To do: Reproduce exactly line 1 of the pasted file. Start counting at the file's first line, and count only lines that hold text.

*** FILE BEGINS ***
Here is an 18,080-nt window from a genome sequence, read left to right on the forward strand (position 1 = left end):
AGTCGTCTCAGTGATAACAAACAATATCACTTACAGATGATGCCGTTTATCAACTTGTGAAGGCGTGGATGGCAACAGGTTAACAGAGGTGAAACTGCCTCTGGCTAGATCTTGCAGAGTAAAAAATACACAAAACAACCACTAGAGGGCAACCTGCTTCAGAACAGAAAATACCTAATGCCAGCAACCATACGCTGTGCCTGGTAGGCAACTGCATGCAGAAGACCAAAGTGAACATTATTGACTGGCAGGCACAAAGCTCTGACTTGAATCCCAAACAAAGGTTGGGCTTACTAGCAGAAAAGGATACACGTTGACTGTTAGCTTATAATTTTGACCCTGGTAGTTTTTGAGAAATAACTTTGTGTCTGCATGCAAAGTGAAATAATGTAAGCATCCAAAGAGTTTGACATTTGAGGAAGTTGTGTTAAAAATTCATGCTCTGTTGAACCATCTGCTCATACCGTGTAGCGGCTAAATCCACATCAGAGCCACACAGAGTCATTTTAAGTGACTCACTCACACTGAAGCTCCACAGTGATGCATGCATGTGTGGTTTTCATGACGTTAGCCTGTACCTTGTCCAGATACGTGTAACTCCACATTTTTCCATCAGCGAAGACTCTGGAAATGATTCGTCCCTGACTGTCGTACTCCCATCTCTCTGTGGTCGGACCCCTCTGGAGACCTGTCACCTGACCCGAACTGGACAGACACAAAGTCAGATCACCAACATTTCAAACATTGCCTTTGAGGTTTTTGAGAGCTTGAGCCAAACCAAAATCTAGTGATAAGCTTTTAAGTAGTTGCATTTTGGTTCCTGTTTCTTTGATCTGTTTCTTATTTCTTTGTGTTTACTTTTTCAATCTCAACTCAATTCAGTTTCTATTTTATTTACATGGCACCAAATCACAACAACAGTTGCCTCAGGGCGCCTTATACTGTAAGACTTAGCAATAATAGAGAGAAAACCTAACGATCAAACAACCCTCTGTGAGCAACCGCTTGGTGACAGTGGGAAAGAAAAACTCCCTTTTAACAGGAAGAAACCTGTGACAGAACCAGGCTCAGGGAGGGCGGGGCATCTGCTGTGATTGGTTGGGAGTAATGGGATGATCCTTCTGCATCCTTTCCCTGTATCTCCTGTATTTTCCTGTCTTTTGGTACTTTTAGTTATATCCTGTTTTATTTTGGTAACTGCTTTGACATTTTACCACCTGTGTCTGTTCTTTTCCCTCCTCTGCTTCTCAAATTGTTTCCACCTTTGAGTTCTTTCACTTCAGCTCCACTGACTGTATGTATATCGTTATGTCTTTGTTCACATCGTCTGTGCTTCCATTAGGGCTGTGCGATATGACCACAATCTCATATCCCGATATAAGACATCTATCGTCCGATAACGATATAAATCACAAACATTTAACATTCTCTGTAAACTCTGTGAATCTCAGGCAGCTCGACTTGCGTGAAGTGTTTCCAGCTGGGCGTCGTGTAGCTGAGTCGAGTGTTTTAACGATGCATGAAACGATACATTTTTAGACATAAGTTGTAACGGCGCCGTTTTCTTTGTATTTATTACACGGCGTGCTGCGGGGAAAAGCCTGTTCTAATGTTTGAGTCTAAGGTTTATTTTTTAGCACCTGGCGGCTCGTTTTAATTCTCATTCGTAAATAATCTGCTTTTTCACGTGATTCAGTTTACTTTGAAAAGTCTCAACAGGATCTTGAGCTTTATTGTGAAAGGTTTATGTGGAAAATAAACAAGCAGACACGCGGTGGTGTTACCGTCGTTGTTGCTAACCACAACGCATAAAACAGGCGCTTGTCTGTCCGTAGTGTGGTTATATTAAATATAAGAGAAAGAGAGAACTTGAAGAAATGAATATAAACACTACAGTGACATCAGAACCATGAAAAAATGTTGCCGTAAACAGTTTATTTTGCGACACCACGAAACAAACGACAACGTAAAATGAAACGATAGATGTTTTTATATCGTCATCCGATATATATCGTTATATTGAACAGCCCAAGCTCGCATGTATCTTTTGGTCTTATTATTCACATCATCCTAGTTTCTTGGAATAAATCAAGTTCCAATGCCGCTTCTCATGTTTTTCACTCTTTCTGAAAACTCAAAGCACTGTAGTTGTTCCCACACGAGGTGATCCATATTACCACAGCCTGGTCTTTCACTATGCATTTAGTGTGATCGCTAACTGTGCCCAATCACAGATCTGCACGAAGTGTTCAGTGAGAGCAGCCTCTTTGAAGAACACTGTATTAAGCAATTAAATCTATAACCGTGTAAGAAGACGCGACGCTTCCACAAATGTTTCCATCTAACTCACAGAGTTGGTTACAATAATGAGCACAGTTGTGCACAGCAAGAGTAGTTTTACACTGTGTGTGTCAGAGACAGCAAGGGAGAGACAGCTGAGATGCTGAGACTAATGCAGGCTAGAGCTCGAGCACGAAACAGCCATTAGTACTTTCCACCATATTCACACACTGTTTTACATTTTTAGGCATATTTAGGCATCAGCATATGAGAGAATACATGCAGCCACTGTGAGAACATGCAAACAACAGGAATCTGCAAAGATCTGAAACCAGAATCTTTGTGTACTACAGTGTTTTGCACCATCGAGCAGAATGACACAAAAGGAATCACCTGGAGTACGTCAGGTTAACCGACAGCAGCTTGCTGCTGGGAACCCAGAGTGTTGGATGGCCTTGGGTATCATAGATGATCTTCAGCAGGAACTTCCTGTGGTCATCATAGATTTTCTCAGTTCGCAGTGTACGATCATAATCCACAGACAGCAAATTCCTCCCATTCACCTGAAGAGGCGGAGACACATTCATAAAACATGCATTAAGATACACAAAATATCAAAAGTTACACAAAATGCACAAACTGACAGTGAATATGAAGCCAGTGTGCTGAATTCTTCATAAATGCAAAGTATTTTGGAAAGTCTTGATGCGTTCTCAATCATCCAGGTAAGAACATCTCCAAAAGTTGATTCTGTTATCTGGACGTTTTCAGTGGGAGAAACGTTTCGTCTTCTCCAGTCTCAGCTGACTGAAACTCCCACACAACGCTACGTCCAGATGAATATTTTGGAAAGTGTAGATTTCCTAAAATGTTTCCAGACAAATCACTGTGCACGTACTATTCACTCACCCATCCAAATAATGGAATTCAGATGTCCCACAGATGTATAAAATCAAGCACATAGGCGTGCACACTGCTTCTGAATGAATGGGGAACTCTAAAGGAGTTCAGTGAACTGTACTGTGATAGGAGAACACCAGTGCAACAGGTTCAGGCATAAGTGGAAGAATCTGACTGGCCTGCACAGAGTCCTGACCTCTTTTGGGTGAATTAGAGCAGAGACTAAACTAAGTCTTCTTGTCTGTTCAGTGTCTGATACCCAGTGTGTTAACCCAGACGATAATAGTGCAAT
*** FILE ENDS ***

Here is an 18,080-nt window from a genome sequence, read left to right on the forward strand (position 1 = left end):